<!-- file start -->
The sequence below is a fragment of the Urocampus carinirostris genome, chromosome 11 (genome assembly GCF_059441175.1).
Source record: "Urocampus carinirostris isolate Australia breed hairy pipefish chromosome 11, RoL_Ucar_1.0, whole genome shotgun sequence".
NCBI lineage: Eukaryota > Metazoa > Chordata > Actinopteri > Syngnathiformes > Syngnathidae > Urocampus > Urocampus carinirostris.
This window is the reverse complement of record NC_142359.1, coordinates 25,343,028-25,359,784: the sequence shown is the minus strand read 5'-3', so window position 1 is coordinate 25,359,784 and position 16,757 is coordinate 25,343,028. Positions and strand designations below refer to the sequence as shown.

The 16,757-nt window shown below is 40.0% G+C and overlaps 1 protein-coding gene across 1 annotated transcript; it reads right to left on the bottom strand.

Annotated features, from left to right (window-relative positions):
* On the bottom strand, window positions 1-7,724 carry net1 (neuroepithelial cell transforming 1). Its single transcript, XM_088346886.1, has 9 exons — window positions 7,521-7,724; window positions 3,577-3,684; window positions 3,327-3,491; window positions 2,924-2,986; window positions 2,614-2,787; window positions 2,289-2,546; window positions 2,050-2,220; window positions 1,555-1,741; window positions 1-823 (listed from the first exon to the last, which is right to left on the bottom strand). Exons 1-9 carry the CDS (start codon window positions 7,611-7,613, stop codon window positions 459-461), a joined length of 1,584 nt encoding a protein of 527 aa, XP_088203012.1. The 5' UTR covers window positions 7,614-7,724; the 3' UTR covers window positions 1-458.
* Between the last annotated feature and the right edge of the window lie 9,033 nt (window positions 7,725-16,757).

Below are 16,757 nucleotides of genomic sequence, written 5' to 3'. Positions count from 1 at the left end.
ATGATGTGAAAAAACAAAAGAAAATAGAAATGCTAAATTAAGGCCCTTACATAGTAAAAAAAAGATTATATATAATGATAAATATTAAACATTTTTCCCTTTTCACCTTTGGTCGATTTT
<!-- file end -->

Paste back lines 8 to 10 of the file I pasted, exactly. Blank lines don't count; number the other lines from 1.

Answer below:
* Between the last annotated feature and the right edge of the window lie 9,033 nt (window positions 7,725-16,757).

Below are 16,757 nucleotides of genomic sequence, written 5' to 3'. Positions count from 1 at the left end.
ATGATGTGAAAAAACAAAAGAAAATAGAAATGCTAAATTAAGGCCCTTACATAGTAAAAAAAAGATTATATATAATGATAAATATTAAACATTTTTCCCTTTTCACCTTTGGTCGATTTT